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Environmental fate & pathways

Endpoint summary

Administrative data

Description of key information

In the assessment of enviromental fate and behaviour of strontium neodecanoate, data available for the strontium cation and the neodecanoate anion indicate that abiotic and biotic degradation in respective compartments do not contribute significantly to its fate in the environment.

Furthermore, a low potential to bioaccumulate or biomagnify at different trophic levels can be concluded for strontium neodecanoate based on the data available for strontium and neodecanoate.

Additional information

Read-across approach

Metal carboxylates are substances consisting of a metal and a carboxylic acid. Based on the solubility of strontium neodecanoate in water (8.47 g dissolved Sr/L at pH 8.4 corresponding to 45.07 g strontium neodecanoate/L), a complete dissociation of strontium neodecanoate resulting in strontium and neodecanoate ions may be assumed under environmental conditions. The respective dissociation is reversible and the ratio of the salt /dissociated ions is dependent on the metal-ligand dissociation constant of the salt, the composition of the solution and its pH.

A metal-ligand complexation constant of strontium neodecanoate could not be identified. Data for alkaline earth metals appear to be generally limited. However, alkaline earth metals tend to form complexes with ionic character as a result of their low electronegativity. Further, the ionic bonding of alkaline earth metals is typically described as resulting from electrostatic attractive forces between opposite charges, which increase with decreasing separation distance between ions. Based on an analysis by Carbonaro & Di Toro (2007) of monodentate binding of strontium to negatively-charged oxygen donor atoms, including carboxylic functional groups, monodentate ligands such as neodecanoate are not expected to bind strongly with strontium. Accordingly, protons will always out-compete strontium ions for complexation of monodentate ligands given equal activities of free strontium and hydrogen ions. The metal-ligand formation constants (log KML) of strontium with other carboxylic acids, i.e. acetic, propanoic and butanoic acid, ranging from 0.78 to 0.89, further point to a low strength of the monodentate bond between carboxyl groups and strontium.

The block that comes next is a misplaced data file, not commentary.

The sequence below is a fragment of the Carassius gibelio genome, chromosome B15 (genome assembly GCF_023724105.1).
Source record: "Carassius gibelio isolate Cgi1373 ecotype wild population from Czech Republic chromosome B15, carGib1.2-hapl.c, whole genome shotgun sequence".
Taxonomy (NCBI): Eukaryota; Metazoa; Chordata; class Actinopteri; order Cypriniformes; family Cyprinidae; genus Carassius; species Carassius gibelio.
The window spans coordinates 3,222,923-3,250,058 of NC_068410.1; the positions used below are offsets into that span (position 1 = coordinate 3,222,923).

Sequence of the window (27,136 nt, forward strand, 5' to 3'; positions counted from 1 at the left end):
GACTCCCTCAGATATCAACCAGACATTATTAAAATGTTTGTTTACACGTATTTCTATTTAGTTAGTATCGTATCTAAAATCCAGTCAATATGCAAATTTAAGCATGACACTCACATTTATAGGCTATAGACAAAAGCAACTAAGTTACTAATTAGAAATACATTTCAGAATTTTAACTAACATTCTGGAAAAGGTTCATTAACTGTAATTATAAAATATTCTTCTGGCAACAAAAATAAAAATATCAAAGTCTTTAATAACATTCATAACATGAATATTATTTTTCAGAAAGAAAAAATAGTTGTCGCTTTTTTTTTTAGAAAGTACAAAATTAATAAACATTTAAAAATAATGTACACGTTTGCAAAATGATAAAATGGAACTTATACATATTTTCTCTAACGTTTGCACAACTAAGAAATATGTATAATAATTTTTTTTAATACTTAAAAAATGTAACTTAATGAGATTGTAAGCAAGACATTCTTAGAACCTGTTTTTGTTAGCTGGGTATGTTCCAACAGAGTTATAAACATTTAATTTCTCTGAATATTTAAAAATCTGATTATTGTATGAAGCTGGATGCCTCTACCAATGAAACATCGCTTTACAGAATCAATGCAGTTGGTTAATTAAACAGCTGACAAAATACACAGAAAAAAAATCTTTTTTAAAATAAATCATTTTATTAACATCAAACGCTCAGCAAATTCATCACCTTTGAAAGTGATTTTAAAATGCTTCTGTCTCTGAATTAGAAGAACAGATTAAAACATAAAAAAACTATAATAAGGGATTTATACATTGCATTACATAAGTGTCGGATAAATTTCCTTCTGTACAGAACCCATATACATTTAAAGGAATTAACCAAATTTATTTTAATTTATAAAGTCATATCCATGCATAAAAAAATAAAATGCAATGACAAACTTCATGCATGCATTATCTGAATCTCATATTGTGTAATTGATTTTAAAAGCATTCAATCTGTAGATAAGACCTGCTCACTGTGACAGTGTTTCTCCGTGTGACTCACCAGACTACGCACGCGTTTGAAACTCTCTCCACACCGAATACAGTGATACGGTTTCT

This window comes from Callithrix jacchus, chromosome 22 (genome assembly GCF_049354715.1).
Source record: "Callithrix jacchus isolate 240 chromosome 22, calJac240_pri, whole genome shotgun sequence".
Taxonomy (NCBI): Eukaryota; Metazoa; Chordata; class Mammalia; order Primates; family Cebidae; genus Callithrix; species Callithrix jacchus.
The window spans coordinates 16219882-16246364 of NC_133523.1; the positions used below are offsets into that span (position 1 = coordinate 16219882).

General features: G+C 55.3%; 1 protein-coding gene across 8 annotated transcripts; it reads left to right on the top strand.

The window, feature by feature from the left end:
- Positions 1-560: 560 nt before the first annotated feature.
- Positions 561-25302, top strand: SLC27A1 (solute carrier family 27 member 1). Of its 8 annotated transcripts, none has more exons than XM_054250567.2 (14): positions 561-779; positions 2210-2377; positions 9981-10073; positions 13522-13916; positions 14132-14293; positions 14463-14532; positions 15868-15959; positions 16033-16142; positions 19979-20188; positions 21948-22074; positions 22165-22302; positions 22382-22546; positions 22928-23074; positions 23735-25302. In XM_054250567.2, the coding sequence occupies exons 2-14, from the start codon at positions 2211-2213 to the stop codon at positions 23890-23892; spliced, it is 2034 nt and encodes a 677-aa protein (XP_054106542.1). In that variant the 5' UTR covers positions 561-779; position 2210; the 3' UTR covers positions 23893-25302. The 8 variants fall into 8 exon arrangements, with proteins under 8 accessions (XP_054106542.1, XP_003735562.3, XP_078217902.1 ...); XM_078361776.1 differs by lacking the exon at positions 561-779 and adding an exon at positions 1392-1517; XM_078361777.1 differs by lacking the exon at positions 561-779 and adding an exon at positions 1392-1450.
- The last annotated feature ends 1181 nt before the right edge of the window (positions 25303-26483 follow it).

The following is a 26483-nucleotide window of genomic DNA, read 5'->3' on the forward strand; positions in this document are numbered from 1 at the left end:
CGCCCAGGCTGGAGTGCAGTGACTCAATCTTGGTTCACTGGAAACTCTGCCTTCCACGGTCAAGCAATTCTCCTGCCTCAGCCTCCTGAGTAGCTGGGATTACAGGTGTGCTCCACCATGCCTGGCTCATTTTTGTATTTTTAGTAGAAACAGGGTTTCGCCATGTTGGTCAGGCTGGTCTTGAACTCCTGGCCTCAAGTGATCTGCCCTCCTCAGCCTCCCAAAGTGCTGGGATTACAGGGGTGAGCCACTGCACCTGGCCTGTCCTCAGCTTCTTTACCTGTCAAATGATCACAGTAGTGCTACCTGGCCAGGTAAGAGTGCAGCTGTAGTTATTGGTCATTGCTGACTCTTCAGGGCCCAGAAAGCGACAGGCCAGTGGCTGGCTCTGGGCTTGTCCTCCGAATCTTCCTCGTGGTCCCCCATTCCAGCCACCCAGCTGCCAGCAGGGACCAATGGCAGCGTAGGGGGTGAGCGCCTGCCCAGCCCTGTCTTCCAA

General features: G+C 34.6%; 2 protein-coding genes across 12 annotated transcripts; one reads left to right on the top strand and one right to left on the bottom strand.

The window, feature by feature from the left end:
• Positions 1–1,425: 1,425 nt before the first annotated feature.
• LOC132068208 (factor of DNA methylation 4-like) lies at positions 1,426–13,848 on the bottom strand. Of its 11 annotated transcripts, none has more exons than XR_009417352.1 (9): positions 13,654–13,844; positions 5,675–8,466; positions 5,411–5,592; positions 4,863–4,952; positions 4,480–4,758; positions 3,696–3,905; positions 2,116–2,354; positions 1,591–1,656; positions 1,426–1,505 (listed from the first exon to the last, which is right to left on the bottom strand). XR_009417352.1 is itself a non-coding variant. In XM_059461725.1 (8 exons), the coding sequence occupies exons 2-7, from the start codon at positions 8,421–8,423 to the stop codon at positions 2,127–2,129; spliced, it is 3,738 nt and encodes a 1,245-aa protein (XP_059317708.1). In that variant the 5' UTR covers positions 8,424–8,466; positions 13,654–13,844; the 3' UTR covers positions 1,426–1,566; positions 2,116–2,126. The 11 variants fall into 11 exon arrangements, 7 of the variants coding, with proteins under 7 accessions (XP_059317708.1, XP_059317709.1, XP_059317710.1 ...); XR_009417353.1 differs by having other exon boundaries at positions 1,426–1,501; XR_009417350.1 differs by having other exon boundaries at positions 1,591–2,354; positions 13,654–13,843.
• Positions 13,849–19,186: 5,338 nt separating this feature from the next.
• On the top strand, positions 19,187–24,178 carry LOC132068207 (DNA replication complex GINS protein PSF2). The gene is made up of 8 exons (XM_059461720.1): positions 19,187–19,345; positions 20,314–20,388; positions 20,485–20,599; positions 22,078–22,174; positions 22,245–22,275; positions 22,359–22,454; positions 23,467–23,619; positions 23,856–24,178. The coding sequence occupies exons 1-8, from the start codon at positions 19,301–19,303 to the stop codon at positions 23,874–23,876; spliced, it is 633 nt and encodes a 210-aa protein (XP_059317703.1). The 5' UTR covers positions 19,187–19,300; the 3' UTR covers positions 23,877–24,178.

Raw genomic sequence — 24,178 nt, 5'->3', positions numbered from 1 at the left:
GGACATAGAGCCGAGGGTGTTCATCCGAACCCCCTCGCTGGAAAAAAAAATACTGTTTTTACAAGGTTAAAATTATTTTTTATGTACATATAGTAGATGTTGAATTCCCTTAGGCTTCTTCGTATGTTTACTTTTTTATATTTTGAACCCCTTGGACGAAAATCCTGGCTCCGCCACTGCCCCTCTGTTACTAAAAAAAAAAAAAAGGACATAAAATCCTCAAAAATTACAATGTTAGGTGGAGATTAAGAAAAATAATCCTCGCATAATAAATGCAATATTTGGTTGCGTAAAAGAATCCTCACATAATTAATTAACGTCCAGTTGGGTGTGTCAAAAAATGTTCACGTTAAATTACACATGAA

The analysis by Carbonaro & Di Toro (2007) suggests that the following equation models monodentate binding to negatively-charged oxygen donor atoms of carboxylic functional groups:

log KML= αO* log KHL+ βO; where

KMLis the metal-ligand formation constant, KHLis the corresponding proton–ligand formation constant, and αO and βO are termed the Irving–Rossotti slope and intercept, respectively. Applying the equation and parameters derived by Carbonaro & Di Toro (2007) and the pKa of neodecanoic acid of 4.69 results in:

log KML= 0.160 * 4.69 + 0.069

log KML= 0.82 (estimated strontium-neodecanoate formation constant).

Thus, it may reasonably be assumed that based on the estimated strontium-neodecanoate formation constant, the respective behaviour of the dissociated strontium cations and neodecanoate anions in the environment determine the fate of strontium neodecanoate upon dissolution with regard to (bio)degradation, bioaccumulation, partitioning resulting in a different relative distribution in environmental compartments (water, air, sediment and soil) and subsequently its ecotoxicological potential.

Thus, in the assessment of enviromental fate and pathways of strontium neodecanoate, read-across to neodecanoic acid (CAS 26896-20-8; EC 248-093-9) and soluble strontium substances is applied since the ions of strontium neodecanoate determine its eniviromental fate.


Environmental fate properties of strontium

Abiotic degradation: Abiotic degradation including hydrolysis or phototransformation in water, soil or air, are not relevant for the environmental fate of inorganic substances including strontium.

Biotic degradation: (Bio)degradation is not relevant for metals and metal compounds. Strontium is not considered to be (bio)degradable.

Transport and distribution: The partitioning coefficient for the sediment compartment of 915 L/kg (log Kd = 2.96) represents the median of 757 paired stream water and sediment samples taken on a grid across Europe within the FOREGS monitoring program (Salminen et al. 2005).The soil-water partitioning coeficient of 65 L/kg (log Kd = 1.81) represents median of different literature values (Bunzl and Schimmack, 1989; Kamei-Ishikawa et al., 2008; Twinning et al., 2004;Wang and Staunton, 2005; Sheppard and Thibault,1990).